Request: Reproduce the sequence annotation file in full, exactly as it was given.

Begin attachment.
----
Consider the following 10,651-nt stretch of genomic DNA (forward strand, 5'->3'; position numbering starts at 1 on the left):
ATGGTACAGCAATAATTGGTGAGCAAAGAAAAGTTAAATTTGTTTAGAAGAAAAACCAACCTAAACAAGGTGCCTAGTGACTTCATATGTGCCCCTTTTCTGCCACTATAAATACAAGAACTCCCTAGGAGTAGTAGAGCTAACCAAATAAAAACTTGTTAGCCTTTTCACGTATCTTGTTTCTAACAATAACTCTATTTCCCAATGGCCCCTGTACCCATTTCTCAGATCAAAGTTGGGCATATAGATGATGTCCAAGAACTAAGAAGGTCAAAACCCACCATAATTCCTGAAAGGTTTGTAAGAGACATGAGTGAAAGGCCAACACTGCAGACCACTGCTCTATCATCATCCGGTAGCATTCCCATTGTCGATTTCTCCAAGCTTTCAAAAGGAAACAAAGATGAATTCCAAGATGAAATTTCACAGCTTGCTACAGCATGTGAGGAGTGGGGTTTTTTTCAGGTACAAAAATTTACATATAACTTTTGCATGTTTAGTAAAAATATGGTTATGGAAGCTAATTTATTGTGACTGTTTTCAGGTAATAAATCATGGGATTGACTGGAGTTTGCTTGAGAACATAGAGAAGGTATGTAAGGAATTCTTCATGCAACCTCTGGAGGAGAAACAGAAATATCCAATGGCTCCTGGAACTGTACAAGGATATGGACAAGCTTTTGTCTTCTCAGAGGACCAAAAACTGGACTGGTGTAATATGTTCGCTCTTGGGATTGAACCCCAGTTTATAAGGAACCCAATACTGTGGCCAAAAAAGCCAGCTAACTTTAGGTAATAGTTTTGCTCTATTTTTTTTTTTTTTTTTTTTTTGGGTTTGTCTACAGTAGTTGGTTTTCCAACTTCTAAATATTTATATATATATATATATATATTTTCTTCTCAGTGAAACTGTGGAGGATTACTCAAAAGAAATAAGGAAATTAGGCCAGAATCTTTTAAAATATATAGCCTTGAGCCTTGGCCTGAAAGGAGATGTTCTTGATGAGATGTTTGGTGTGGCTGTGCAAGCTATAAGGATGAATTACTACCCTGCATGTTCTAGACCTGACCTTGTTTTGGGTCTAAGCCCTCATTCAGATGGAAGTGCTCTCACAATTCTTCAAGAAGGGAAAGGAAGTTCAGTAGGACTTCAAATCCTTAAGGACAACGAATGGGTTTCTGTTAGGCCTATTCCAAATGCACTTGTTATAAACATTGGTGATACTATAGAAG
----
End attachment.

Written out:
Consider the following 10,651-nt stretch of genomic DNA (forward strand, 5'->3'; position numbering starts at 1 on the left):
ATGGTACAGCAATAATTGGTGAGCAAAGAAAAGTTAAATTTGTTTAGAAGAAAAACCAACCTAAACAAGGTGCCTAGTGACTTCATATGTGCCCCTTTTCTGCCACTATAAATACAAGAACTCCCTAGGAGTAGTAGAGCTAACCAAATAAAAACTTGTTAGCCTTTTCACGTATCTTGTTTCTAACAATAACTCTATTTCCCAATGGCCCCTGTACCCATTTCTCAGATCAAAGTTGGGCATATAGATGATGTCCAAGAACTAAGAAGGTCAAAACCCACCATAATTCCTGAAAGGTTTGTAAGAGACATGAGTGAAAGGCCAACACTGCAGACCACTGCTCTATCATCATCCGGTAGCATTCCCATTGTCGATTTCTCCAAGCTTTCAAAAGGAAACAAAGATGAATTCCAAGATGAAATTTCACAGCTTGCTACAGCATGTGAGGAGTGGGGTTTTTTTCAGGTACAAAAATTTACATATAACTTTTGCATGTTTAGTAAAAATATGGTTATGGAAGCTAATTTATTGTGACTGTTTTCAGGTAATAAATCATGGGATTGACTGGAGTTTGCTTGAGAACATAGAGAAGGTATGTAAGGAATTCTTCATGCAACCTCTGGAGGAGAAACAGAAATATCCAATGGCTCCTGGAACTGTACAAGGATATGGACAAGCTTTTGTCTTCTCAGAGGACCAAAAACTGGACTGGTGTAATATGTTCGCTCTTGGGATTGAACCCCAGTTTATAAGGAACCCAATACTGTGGCCAAAAAAGCCAGCTAACTTTAGGTAATAGTTTTGCTCTATTTTTTTTTTTTTTTTTTTTTTGGGTTTGTCTACAGTAGTTGGTTTTCCAACTTCTAAATATTTATATATATATATATATATATTTTCTTCTCAGTGAAACTGTGGAGGATTACTCAAAAGAAATAAGGAAATTAGGCCAGAATCTTTTAAAATATATAGCCTTGAGCCTTGGCCTGAAAGGAGATGTTCTTGATGAGATGTTTGGTGTGGCTGTGCAAGCTATAAGGATGAATTACTACCCTGCATGTTCTAGACCTGACCTTGTTTTGGGTCTAAGCCCTCATTCAGATGGAAGTGCTCTCACAATTCTTCAAGAAGGGAAAGGAAGTTCAGTAGGACTTCAAATCCTTAAGGACAACGAATGGGTTTCTGTTAGGCCTATTCCAAATGCACTTGTTATAAACATTGGTGATACTATAGAAG